Overly worn parts result in sluggish operation because they begin to stick, jam and rust. This means you’ll be spending money on repairs and replacing parts.

Liquid water will wash away the oils that are needed to keep the tools working right.

Plugged lines and parts will cause a decrease in pressure and the tools will lose efficiency.

By eliminating the water from the pneumatic tool’s lines, they will perform at their highest efficiency and the life of the tool will be extended significantly.

optimal compressed air

Create Optimal Instrument Air

Moisture and particles caused by corrosion can damage transmitters, relays, integrators, converters, recorders, indicators and gauges.

Even a little moisture passing through these sensitive systems can cause big problems with process controls and malfunctions.

Instruments and pneumatic controllers have to have clean, dry air to operate efficiently, especially in applications like textile mills, chemical and petrochemical plants, power plants and most general manufacturing plants.

The Instrument Safety Society of America (ISA) has outlined quality standards for instrument air in the ISA-S7.3. A copy of this list can be purchased from their website, or to save time and money, you can call up one of the experts at ISC Sales. They will be happy to help you determine the air quality needed for your pneumatic processes.

compressed air finished product

Preserve the Quality of End Products

If compressed air lines used in food production get a lot of moisture and oil in them, it can contaminate the end product, ruining it. No one wants to create faulty end products!

Moisture in control line air can cause water-logged paint, the wrong blends in liquor and the wrong mixture of ingredients in food products.

In paper production processes, air is used to position or move paper, water can make the paper dirty or keep ink from sticking to the page.

It is important to have clean and dry air for these processes to prevent damaging the end products and the loss of profits.

2. What Air Dryer Do I Need for My Compressor?

If you know the answers to the four major considerations listed below, it can make the decision process a cake walk.

1. Determine the Specific Uses of Compressed Air

Air dryers should be selected by what their end use will be. The amount of moisture that is okay for one application may not be a good fit for another.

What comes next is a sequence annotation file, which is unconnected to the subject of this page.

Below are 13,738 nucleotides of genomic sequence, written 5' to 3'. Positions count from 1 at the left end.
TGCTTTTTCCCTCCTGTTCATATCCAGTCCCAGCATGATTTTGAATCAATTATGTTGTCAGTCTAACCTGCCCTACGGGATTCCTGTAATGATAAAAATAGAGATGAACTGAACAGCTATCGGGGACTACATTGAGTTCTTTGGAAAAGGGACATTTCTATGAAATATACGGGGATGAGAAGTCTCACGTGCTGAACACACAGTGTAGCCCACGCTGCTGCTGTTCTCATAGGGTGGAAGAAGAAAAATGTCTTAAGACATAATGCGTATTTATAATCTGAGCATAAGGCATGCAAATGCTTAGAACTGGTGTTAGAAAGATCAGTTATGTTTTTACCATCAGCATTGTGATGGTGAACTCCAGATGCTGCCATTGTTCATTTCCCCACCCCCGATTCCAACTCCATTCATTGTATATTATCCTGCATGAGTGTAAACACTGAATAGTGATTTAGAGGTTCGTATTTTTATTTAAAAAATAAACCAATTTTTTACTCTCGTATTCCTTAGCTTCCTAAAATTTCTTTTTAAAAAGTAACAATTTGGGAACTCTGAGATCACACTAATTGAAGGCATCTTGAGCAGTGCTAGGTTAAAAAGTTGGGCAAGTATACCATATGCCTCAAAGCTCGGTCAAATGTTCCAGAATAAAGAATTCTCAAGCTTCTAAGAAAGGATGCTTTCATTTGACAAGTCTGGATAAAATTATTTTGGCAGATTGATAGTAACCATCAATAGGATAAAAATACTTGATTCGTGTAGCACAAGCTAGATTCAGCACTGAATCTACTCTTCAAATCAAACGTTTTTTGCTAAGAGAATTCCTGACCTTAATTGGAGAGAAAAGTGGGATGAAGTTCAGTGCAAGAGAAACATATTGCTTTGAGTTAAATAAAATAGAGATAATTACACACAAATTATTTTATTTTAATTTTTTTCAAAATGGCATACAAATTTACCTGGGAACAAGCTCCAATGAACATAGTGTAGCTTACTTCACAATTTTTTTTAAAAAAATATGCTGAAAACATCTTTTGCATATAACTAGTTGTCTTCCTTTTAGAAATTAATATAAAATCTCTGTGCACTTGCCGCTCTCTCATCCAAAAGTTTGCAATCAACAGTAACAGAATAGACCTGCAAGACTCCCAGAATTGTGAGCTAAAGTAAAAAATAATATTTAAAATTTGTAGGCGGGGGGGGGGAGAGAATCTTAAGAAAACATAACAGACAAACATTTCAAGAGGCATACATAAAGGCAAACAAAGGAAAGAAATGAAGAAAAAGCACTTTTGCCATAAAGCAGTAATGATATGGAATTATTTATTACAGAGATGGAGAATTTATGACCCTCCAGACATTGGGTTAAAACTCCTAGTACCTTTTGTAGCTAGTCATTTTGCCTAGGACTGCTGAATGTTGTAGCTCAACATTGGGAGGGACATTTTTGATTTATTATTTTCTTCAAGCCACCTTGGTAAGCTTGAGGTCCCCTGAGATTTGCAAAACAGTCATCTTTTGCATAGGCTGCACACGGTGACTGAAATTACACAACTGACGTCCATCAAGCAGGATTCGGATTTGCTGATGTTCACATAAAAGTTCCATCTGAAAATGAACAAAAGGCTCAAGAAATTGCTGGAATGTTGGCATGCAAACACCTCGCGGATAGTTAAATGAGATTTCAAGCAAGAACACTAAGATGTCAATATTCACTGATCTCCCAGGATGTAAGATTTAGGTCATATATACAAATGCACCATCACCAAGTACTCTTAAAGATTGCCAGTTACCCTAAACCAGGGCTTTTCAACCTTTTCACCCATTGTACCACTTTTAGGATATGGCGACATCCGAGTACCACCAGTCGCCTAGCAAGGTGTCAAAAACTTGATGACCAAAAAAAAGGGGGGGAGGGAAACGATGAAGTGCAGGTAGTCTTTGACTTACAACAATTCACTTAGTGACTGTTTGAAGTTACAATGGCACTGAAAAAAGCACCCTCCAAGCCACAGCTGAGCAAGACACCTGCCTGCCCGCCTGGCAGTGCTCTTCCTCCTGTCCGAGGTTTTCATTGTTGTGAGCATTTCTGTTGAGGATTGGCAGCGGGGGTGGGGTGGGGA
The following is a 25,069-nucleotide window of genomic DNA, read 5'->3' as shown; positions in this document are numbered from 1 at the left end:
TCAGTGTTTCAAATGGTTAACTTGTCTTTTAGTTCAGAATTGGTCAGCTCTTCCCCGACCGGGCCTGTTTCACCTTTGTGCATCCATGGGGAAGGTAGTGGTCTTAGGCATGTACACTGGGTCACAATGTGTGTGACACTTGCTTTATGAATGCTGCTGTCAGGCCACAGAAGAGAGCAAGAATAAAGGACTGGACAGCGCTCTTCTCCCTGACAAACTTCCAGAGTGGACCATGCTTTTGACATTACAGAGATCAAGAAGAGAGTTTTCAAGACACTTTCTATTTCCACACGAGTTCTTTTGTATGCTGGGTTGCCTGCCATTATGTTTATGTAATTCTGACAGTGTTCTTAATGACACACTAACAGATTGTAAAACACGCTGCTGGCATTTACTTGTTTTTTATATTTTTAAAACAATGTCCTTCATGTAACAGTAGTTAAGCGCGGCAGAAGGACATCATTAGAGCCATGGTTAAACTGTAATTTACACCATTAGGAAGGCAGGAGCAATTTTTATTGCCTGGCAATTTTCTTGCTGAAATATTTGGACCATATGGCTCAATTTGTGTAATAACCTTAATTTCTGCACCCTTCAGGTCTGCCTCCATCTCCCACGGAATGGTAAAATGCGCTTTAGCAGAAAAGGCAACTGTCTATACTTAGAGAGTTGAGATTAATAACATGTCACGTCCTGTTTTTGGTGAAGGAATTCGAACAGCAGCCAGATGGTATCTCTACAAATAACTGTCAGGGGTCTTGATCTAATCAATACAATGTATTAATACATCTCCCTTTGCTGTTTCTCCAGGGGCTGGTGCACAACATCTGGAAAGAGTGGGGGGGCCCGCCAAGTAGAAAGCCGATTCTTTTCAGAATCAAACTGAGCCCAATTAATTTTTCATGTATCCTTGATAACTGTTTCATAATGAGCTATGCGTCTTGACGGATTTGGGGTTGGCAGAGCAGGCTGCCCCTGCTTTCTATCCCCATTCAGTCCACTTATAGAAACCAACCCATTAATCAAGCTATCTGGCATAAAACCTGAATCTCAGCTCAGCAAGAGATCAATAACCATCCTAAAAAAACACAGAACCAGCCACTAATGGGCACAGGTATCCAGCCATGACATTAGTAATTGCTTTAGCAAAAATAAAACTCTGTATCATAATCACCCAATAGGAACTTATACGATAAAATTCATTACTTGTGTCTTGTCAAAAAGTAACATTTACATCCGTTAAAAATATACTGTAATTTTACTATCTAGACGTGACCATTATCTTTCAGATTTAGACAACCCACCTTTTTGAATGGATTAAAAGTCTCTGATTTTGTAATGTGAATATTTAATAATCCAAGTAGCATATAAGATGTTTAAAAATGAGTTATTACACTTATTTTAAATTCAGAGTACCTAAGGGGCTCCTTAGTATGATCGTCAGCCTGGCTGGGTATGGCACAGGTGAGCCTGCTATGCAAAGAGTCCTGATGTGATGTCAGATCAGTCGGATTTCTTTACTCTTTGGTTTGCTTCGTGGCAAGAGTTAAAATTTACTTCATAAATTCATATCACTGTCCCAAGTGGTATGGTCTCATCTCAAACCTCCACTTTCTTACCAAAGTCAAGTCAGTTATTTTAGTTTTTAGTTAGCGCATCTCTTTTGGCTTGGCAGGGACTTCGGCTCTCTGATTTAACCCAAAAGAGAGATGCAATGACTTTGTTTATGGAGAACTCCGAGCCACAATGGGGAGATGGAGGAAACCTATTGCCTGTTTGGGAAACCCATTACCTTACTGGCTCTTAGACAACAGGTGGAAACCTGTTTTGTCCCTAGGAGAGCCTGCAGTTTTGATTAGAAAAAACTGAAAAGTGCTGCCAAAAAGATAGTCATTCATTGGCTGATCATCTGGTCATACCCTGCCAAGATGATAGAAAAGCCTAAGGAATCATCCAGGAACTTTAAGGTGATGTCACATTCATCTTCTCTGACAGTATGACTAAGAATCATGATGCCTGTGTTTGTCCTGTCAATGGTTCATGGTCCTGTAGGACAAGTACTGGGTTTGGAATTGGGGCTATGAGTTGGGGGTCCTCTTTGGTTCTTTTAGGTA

No matter how advanced the technology is, there will always be some moisture present even after air has been passed through a dryer. Even the Atacama Desert, the driest place in the world, has a small amount of moisture in the air.

All dryers have varying degrees of drying power, also called pressure dew point availability. By knowing the specific dew point that is required for your application, you will avoid over buying and getting a system larger than what you need that has higher equipment and operating costs.

If you’d like to more information on what dew point is and to learn how to calculate it, please visit our blog article, “What’s Dew Point? (A Must-Read For Compressed Air)”

2. Find the Operating Temperatures

You have to know the end use of the air and the temperature at which it has to work to be sure that the air will remain dry enough for use in the application.

Operating temperatures can be tricky.

Some system’s needs can vary by season. In summer, many applications do not require low dew points but in winter the temperature of the cooling medium generally needs to be lower.

It is common for equipment to be located outside the building and for lines to run throughout the facility in many chemical processing plants, refineries and power plants. This means there are two different temperatures that the line air must operate at in the same system.

Temperature can change drastically from day to night. A dryer that is perfect for daytime temperatures may not be able to handle the dip in temperature during the night.